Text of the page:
Search This Blog

Tuesday, January 26, 2016

Discrepancy Detected in GPS Time (Updated)

As reported by Aalto University: Aalto University's Metsähovi observatory located in Kirkkonummi, Finland, detected a rare anomaly in time reported by the GPS system (Google translation). 

The automatic monitoring system of a hydrogen maser atomic clock triggered an alarm which reported a deviation of 13.7 microseconds. While this is tiny, it is a sign of a problem somewhere, and does not exclude the possibility of larger timekeeping problems happening. 

The specific source of the problem is not known, but potential candidates are a faulty GPS satellite or an atomic clock in one the satellites. Particle flare-up from the sun is unlikely, as the observatory has currently not detected unusually high activity from sun.

(Update 17:25 01/28/2016 MST) ITNews reports A time spike in the global positioning system which rippled through the world yesterday was caused by a satellite launched in 1990 failing and triggering a software bug, United States officials have confirmed.

Other radio observatories such as Jodrell Bank in Britain and ATCA in Australia confirmed the 13 microsecond error, and speculation rose that it might have been caused by an older satellite, SVN 23, failing and being decommissioned.

Although the timing anomaly measured just microseconds, it could have caused significant navigation errors, Richard Easther, head of the University of Auckland's physics department said.

"The rule of thumb is that for every nanosecond of error, you could be out by as much as a foot," Easther said.

"An error of 13 microseconds or 13,000 nanoseconds works out as just under four kilometers."

The United States Air Force confirmed that the GPS anomaly was caused by the SVN 23 satellite failing.

A spokesperson for the USAF 50th Space Wing at Schriever Air Base, Colorado, said the issue started on January 26 12.49 am local time when verified users experienced GPS timing issues.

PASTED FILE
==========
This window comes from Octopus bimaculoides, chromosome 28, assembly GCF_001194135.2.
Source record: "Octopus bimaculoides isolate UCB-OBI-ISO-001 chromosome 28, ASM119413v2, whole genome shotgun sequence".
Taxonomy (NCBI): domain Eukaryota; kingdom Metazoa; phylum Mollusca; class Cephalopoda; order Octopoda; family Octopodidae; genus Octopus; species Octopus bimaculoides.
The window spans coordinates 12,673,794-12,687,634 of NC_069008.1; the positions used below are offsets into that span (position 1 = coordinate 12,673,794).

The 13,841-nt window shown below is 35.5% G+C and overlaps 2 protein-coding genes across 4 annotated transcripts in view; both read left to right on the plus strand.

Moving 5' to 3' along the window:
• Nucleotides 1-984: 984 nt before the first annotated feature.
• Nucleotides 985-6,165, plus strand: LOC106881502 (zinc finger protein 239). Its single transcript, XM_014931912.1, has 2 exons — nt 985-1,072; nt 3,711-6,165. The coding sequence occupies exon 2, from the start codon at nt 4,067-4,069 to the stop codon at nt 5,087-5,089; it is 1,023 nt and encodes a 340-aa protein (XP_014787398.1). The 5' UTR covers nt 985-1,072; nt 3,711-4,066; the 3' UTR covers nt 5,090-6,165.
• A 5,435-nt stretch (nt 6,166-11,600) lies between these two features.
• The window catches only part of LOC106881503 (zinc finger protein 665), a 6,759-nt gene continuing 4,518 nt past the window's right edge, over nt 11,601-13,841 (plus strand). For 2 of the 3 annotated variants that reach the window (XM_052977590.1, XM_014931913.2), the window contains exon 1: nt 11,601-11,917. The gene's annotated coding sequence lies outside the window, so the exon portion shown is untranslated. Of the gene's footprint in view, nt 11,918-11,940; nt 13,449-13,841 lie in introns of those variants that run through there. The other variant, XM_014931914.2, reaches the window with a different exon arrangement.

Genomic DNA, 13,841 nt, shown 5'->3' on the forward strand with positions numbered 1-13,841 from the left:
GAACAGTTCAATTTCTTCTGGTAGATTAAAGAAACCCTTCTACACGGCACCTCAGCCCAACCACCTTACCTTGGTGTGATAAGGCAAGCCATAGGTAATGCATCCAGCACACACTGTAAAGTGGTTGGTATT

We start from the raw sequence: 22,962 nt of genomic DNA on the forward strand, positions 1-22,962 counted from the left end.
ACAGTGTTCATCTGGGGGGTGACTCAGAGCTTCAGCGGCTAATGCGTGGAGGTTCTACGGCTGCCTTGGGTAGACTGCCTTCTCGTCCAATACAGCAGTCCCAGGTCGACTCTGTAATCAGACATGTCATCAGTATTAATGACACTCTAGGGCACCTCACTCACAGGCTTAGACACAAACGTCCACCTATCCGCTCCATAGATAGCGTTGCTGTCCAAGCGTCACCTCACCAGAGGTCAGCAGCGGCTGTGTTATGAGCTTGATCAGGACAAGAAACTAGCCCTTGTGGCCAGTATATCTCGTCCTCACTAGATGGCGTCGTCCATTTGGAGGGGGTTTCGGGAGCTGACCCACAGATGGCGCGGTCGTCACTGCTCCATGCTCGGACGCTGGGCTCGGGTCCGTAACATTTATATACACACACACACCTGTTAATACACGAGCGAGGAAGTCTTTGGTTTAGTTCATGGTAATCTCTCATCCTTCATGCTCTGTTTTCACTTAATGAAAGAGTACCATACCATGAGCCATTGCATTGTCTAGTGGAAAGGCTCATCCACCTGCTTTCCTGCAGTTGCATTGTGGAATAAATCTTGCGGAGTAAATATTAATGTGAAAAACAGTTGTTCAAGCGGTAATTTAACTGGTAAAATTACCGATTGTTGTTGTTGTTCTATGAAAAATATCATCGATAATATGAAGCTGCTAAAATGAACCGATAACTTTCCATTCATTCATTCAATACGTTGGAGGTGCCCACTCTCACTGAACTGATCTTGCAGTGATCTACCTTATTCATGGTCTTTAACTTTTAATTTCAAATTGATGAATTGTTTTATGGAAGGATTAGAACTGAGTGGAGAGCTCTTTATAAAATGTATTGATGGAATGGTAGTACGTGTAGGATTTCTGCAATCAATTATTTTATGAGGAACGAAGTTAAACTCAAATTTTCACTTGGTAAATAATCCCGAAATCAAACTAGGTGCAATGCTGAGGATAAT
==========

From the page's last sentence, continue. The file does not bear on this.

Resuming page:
"Further investigation revealed an issue in the global positioning system ground software which only affected the time on legacy L-band signals," a spokesperson said.

"This change occurred when the oldest vehicle, SVN 23, was removed from the constellation [of GPS satellites orbiting Earth].

"While the core navigation systems were working normally, the coordinated universal time timing signal was off by 13 microseconds which exceeded the design specifications.

"The issue was resolved at 6.10 am Mountain Standard Time, however global users may have experienced GPS timing issues for several hours."

The 50th Space Wing said operator procedures were modified to prevent a repeat of the GPS timing anomaly, until the ground system software has been corrected. An operational review will also be conducted into procedures and impacts on users.

“No reports of issues with GPS-aided munitions were reported by the US Joint Space Operations Center at Vandenberg Air Force Base; the US Strategic Command’s Commercial Integration Cell which operates out of the USJSOC, will act as portal to determine the scope of the GPS error for commercial users."

SVN 23 was launched in 1990 as part of the improved Block IIA GPS 19-satellite constellation. When it failed it was the oldest GPS satellite in operation, its 25-year service time well exceeding the 7.5 year life expectancy.